Birdman of Alcatraz (1962): Oscar Nominated Prison Biopic, Starring Burt Lancaster

UA (Harold Hecht Productions)

John Frankenheimer’s “Birdman of Alcatraz” is a well-acted, if quite fictionalized biopic of the real-life Robert Stroud, a surly inmate sentenced for life in prison.
Lancaster, right after winning the Best Actor Oscar for “Elmer Gantry,” immerses himself in the role of a tough man whose life changes by accident. When a sick bird flies into his cell, he decided to cure it and in the process become an internationally recognized expert.
Read about classic female prison drama, Caged (1950)
No triumph is achieved without obstacles, and here they are represented by Elizabeth Stroud (Thelma Ritter in an Oscar-nominated turn), his overprotective mother, and Harvey Shoemaker (Karl Malden), the tough, reluctant warden.
Miraculously, eve after being sent to Alcatraz, Stroud manages to continue his research of ornithology.
Through a prison riot that Stroud helps orchestrate, he is able to tell his story to Tom Gaddis (Edmond O’Brien), the author upon whose book the movie is based.
The film put on the map Telly Savalas, who received a Supporting Actor Oscar nomination for playing Stroud’s inmate, and went on to become a big TV star.
The only element in the story that doesn’t ring true is Stroud’s romance with Stella Johnson (Betty Field).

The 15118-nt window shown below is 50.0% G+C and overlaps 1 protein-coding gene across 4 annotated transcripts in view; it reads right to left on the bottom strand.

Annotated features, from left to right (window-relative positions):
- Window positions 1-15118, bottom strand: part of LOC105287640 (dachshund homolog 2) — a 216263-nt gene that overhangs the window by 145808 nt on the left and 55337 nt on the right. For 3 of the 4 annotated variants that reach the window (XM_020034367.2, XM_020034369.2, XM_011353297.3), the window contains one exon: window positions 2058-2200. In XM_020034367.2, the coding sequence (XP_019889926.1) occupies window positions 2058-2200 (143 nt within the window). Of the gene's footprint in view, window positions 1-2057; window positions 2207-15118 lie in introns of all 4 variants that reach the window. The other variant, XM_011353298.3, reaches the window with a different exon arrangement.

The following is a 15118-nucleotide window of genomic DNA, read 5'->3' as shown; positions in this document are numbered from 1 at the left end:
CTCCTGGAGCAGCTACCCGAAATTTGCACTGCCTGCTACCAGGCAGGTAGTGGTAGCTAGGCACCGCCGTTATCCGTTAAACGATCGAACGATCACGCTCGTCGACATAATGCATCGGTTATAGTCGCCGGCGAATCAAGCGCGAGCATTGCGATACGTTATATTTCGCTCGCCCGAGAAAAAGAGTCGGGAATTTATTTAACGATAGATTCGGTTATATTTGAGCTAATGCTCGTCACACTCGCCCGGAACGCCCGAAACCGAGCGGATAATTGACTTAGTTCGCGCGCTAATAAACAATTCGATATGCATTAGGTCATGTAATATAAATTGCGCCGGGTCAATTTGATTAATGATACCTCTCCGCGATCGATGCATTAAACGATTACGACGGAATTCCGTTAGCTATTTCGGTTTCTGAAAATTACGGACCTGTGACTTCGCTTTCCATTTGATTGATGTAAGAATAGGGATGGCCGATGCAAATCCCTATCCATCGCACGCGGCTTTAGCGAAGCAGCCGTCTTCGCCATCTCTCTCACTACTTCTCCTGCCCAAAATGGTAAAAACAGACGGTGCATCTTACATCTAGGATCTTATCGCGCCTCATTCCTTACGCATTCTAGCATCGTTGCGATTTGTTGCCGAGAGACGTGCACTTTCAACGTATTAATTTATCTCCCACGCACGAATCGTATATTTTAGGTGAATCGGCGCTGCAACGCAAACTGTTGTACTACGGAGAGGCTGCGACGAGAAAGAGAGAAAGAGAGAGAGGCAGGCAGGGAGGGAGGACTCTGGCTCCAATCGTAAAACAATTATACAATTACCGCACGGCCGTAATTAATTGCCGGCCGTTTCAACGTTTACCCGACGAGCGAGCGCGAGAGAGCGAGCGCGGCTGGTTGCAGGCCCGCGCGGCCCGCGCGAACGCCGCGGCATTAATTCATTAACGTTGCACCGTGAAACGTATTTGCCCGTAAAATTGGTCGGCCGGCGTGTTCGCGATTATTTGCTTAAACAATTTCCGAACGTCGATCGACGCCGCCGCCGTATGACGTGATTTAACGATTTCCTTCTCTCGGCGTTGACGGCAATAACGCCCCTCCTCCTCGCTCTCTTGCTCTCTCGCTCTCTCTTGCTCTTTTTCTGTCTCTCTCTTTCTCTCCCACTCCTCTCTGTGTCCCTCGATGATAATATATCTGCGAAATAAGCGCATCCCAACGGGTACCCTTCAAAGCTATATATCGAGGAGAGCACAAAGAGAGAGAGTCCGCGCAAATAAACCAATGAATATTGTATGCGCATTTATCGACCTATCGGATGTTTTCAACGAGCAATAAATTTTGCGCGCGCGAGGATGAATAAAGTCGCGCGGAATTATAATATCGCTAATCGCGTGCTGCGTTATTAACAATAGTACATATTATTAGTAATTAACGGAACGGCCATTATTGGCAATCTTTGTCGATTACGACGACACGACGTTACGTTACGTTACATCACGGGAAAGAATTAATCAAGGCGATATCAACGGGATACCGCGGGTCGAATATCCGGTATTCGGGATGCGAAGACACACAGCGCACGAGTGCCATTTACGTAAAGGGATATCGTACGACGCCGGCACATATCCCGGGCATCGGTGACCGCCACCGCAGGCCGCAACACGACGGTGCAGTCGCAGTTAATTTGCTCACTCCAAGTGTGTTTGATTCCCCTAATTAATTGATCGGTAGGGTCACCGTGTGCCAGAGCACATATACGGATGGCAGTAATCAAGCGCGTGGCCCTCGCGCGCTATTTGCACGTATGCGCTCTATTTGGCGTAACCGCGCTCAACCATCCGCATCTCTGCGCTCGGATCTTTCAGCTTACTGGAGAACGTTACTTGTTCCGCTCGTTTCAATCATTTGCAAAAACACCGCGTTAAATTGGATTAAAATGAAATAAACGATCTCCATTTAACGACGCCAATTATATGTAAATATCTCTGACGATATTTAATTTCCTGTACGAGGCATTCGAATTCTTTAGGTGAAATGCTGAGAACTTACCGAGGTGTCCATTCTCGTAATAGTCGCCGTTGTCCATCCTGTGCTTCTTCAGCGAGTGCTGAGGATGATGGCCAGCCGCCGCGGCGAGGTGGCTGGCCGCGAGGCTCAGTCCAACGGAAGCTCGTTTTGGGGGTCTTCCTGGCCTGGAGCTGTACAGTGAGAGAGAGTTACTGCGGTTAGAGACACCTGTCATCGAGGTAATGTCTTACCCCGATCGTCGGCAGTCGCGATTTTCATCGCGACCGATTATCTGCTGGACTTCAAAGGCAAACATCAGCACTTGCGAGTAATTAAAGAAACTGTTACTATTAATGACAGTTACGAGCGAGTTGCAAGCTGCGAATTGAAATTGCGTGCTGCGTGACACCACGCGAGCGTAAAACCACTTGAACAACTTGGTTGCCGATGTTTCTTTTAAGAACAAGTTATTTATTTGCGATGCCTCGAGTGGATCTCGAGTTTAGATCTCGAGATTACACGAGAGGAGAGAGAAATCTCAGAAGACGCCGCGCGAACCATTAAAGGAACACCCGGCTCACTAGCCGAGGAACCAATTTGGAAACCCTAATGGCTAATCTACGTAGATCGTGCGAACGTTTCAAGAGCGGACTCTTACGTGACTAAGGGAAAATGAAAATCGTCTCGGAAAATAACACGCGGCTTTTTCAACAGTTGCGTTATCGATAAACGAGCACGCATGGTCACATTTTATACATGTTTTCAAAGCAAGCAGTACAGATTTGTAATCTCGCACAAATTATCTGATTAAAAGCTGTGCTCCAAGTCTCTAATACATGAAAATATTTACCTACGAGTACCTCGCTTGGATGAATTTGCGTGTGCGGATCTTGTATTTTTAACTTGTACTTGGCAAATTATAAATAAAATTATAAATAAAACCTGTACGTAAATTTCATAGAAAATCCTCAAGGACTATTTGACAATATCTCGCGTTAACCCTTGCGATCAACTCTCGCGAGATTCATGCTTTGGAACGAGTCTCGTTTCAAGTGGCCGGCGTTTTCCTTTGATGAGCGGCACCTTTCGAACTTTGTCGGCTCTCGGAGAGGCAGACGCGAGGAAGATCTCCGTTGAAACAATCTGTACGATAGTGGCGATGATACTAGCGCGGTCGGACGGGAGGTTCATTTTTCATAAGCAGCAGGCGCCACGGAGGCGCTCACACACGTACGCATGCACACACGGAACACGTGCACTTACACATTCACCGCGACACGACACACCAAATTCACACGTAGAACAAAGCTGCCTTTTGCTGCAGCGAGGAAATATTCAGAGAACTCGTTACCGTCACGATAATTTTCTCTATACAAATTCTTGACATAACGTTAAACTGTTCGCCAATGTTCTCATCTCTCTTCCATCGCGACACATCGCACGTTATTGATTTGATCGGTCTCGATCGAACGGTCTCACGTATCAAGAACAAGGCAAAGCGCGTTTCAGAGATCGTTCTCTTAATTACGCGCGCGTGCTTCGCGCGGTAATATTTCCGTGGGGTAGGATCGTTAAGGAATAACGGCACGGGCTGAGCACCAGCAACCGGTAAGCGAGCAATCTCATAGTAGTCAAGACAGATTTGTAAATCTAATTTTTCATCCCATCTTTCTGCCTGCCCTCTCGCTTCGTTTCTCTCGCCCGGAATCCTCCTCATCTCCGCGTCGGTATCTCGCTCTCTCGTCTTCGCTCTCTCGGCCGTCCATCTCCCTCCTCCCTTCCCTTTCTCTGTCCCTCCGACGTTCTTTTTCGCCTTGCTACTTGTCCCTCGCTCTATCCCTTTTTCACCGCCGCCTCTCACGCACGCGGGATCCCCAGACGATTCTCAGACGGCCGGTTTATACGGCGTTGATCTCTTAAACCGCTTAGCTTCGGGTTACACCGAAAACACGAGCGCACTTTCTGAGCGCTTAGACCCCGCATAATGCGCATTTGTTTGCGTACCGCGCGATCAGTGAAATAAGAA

Considering how static the tale is (mostly set in confined cells), Frankenheimer directs with an assured way, and deserves credits for coaxing great, restrained performances from actors (such as Lancaster and Ritter), who often go overboard.
Running time of two and half hours is excessive but overall the film is engaging and very well shot by ace lenser Burnett Guffey, who went on to win Cinematography Oscar for “Bonnie and Clyde,” five years later.
Oscar Nominations: 4
Actor: Burt Lancaster
Supporting Actor: Telly Savalas
Supporting Actress: Thelma Ritter
Cinematography (black-and-white): Burnett Guffey
Oscar Awards: None
Oscar Context:
In 1962, Gregory Peck won the Best Actor for “To Kill a Mockingbird,” Ed Begley the Supporting Actor Oscar for “Sweet Bird of Youth,” and Jean Bourgoin and Walter Wottiz for their b/w cinematography for the WWII epic, “The Longest Day.”
This was the sixth (and last) nod of perennial nominee Thelma Ritter, who lost to Patty Duke as Helen Keller in “The Miracle Worker.”
Black-and-white
Running time: 147 Minutes